9. Looks like you could cradle/basket rig it at the 2/3 mark and pull tagline and rig the butt. Tagline to pull the butt off ass over tea kettle. Like you said take all the weight off that is in the air or minimally supportive Best of luck with the tile I would suggest you will not be responsible for collateral damage.
  10. “It is better to be careful 100 times than to get killed once." (Mark Twain) What do you all do to keep accident free? I will talk out loud to myself so that my brain hears what it is thinking. Creates an audible feedback loop so the mind can walk thru the steps and see any potential dangers, look for options, make a safe plan, commit to memory, and communicate with others etc They call it Self-Talk and also prepares the mind and body for the climb and actions required similar to what Spiderman does. Cheers
  11. 1 out of 3 shots at around 70' 1 out of 5 shots at around 90 to 100' Using one hand and exhale on the release and aim a meter above the target pretend the reward is this http://upload.wikimedia.org/wikipedia/en/8/89/Farrah_Fawcett_iconic_pinup_1976.jpg
  12. keep lanyard and rope on opposite side of saw if the drop is a fair way punt it shallower knotch and side cuts careful not to push to hard or the top will come back at ya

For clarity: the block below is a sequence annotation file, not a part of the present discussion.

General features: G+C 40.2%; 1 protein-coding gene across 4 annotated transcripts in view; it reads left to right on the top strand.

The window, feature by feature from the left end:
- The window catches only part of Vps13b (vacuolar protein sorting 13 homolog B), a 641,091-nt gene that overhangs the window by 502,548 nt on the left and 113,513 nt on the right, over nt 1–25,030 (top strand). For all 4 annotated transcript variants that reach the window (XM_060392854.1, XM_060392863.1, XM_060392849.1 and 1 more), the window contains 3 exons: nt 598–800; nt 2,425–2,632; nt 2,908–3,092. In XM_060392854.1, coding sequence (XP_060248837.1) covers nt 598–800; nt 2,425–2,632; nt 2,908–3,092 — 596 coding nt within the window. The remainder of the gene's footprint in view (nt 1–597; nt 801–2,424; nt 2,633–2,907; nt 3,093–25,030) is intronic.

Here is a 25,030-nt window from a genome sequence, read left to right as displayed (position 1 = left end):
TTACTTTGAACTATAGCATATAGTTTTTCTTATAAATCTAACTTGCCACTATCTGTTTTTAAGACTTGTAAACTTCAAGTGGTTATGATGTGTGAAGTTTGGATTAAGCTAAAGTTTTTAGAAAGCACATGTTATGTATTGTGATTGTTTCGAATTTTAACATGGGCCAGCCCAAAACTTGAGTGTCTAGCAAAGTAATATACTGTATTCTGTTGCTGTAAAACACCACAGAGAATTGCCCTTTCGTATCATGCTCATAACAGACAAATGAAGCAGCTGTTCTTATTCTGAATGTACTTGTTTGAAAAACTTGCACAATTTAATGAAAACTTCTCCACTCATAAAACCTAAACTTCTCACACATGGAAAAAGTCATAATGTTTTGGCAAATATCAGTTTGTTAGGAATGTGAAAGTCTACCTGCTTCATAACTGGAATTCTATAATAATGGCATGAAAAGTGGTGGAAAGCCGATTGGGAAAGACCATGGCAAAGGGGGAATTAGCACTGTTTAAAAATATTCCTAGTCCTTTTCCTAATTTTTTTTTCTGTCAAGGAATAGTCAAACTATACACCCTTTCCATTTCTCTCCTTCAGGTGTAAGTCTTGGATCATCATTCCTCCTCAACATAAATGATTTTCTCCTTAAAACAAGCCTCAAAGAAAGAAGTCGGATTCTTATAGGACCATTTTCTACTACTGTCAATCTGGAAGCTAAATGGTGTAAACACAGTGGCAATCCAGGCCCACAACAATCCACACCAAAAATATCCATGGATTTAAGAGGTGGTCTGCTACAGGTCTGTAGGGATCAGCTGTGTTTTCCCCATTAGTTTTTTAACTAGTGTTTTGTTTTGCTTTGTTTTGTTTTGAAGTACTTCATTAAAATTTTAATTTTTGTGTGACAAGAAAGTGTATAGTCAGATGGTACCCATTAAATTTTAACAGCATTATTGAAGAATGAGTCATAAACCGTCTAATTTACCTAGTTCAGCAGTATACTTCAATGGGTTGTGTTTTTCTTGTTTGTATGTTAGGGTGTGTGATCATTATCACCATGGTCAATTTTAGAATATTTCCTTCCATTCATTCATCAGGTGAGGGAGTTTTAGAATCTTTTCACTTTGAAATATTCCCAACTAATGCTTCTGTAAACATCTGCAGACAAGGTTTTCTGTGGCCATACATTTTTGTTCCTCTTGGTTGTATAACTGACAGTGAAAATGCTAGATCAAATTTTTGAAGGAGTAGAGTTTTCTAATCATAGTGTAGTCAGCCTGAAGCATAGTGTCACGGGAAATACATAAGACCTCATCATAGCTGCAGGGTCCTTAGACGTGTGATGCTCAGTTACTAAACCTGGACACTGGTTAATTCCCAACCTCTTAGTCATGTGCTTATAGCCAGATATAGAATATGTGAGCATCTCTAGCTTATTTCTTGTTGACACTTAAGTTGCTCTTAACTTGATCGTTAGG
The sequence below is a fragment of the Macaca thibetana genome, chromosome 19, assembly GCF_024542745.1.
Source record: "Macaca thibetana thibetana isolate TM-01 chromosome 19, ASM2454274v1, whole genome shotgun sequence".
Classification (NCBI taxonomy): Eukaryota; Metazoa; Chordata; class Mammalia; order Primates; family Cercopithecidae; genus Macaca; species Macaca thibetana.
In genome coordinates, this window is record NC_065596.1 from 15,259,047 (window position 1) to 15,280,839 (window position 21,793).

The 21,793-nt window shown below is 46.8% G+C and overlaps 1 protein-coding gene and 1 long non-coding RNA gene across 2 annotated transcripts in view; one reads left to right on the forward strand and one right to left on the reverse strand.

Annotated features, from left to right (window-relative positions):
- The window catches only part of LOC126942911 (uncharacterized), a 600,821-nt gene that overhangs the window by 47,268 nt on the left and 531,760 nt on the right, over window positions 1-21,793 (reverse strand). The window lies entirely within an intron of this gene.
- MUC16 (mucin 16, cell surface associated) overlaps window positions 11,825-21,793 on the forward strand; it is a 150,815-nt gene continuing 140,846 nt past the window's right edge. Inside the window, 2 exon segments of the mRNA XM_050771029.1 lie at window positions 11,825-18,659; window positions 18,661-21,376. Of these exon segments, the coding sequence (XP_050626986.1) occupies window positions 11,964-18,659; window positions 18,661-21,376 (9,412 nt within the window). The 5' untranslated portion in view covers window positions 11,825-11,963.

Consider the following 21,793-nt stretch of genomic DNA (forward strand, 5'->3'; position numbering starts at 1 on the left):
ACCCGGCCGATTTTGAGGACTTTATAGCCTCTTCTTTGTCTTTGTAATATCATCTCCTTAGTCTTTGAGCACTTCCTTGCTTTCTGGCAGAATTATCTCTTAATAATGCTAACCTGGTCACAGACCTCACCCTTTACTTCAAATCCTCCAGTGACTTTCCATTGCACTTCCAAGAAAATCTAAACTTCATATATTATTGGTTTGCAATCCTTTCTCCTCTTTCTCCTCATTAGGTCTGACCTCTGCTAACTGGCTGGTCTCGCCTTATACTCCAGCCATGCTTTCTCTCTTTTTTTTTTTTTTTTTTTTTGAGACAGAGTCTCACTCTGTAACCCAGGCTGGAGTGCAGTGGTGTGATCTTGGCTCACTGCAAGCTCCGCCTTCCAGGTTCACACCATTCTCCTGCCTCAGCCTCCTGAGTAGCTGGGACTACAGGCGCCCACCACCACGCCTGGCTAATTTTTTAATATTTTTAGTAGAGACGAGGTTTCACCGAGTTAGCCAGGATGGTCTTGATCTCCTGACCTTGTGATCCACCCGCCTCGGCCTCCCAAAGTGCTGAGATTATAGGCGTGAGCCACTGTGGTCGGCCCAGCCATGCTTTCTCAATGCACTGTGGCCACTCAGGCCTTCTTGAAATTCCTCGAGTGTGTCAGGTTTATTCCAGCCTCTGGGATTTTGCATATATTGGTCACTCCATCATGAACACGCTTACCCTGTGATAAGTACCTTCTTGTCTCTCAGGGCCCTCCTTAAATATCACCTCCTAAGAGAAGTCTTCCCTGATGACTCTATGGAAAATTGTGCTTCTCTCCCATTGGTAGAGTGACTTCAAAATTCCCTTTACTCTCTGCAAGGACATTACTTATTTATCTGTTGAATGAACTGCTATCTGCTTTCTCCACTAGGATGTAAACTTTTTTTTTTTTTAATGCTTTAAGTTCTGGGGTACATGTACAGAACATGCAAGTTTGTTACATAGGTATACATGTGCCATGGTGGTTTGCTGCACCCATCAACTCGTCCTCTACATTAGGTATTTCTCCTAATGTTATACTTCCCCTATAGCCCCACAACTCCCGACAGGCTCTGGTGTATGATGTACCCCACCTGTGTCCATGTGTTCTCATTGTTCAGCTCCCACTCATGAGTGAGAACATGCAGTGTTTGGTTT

13. depending on the species, dia and timing I love to see the stems bending and weaving.
  14. When you get to a point in the tree where the lead or limb is more horizontal than vertical it may be best to hang below or to the side to avoid rotating unexpectedely. I forget sometimes that you can climb the tree with out using the spikes-sometimes much easier say when negotiating dogs leg or crooks in the stem. Always remember gravity is your friend and learning to use it to hold your position is an important learning curve
  15. This should help your throwing or atleast knock a few more apples out of the tree.
  16. Wondering why backwards? The depth guage doesn't factor in as much.
  17. Much success today with Norway Maple and had a look at the saws inerds and nothing unusual to report. Centrifugal force seems to keep the debris out. Who new?
  18. If one wants to reduce the size of the Rk one can saw off approximately 20 cm or more and drill and tap a new whole to the nose cone. Which will also make it a an ounce or so lighter.
  19. Had a large Acer rubrum today and cleared all the gravel and the root flares with great success and managed to carve away one root well away from the concrete walk. Please be careful If you do put the chain on backwards the KICK BACK will take your head off. I used my 260. Took a short vid and will post if any one cares to see. Cheers
  20. Rk is bit over 16 cm and the average bag is 14cm plus the knot you tie to the bag. The BigShot does give me troubles at times and the slight twist does work. BS isn't perfect but even with the added bulk of the Foam or vinyl sleeve it flies pretty true. Hope you iron things out with the RK and BS;)